Cuba’s Communist Party met over the weekend and decided that top party and government officials will be limited to two five-year terms, which would have put Fidel and Raul Castro themselves into retirement decades ago.
If you are among who might have been anticipating major political reforms or even the dismantling of the socialist system, Raul Castro’s message is that you are confusing your “most intimate hopes with reality.” Clear enough.
The President and party chief also made a frank admission that the party and government do not have a cohort of new leadership ready to take over from his own generation of historicos. But the only decision I see to address this is to replace one fifth of the Central Committee’s membership over the next five years, which sounds like a pace that is only marginally quicker than natural attrition.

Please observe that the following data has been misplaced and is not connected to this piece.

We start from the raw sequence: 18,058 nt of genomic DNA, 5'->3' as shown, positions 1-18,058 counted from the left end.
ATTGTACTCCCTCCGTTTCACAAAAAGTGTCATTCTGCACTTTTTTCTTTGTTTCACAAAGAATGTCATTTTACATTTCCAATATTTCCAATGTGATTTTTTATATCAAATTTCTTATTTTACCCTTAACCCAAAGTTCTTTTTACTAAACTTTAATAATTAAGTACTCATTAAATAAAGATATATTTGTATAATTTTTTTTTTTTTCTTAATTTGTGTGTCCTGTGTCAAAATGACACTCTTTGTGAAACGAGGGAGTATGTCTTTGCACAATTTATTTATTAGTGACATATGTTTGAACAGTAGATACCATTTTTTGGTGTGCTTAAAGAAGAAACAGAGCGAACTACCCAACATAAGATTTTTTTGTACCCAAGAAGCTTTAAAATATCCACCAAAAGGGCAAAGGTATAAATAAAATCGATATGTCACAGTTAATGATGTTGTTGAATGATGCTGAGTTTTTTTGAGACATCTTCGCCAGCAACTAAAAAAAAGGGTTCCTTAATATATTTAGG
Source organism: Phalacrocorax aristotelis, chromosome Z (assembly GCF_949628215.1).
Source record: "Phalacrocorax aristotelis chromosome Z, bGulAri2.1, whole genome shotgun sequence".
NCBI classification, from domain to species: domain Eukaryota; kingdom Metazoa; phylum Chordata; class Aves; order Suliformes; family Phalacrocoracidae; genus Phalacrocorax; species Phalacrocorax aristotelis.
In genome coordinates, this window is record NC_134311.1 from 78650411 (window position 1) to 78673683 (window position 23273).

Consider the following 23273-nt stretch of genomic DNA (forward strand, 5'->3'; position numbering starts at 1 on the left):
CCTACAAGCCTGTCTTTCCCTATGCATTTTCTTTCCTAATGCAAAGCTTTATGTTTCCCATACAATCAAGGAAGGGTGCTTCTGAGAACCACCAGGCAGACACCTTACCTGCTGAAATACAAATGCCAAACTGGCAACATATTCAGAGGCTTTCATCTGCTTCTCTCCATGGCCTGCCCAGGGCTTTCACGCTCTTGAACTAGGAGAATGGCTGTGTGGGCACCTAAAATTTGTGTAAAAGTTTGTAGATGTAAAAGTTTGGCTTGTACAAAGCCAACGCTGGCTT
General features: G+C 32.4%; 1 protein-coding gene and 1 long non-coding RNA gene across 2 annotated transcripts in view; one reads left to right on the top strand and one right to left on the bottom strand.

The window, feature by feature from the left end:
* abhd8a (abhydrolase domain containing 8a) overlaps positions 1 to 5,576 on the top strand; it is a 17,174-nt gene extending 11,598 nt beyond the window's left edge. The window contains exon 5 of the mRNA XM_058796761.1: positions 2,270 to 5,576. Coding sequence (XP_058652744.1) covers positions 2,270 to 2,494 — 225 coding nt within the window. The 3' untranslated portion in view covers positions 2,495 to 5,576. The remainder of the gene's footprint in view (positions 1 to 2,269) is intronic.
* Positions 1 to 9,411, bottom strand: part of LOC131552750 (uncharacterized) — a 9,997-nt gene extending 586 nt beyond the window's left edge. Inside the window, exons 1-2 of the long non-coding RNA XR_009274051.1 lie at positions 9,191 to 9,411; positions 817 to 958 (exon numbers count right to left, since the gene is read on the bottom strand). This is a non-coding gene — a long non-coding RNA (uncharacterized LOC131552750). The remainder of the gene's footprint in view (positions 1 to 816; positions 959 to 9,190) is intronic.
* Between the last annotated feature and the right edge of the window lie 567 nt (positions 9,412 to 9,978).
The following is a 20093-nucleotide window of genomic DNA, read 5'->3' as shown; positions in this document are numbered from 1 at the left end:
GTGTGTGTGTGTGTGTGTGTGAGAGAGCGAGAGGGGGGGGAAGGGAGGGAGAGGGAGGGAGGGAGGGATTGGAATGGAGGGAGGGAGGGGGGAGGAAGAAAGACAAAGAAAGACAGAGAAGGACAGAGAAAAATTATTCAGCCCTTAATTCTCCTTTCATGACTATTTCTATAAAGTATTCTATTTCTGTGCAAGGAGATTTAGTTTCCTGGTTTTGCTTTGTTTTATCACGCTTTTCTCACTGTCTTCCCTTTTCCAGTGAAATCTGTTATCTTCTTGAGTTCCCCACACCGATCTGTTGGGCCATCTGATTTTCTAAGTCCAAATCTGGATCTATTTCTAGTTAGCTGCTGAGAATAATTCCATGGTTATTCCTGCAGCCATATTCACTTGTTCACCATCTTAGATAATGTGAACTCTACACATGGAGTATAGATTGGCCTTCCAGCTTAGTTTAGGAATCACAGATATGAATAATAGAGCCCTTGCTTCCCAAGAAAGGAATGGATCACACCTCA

His discussion of corruption happened to put U.S. democracy promotion programs into perspective. He said that corruption is “far more damaging than the programs of subversion and interference of the United States government.” He also signaled that major corruption prosecutions are forthcoming, and that legislators have been briefed on the results of investigations that are soon to come to light.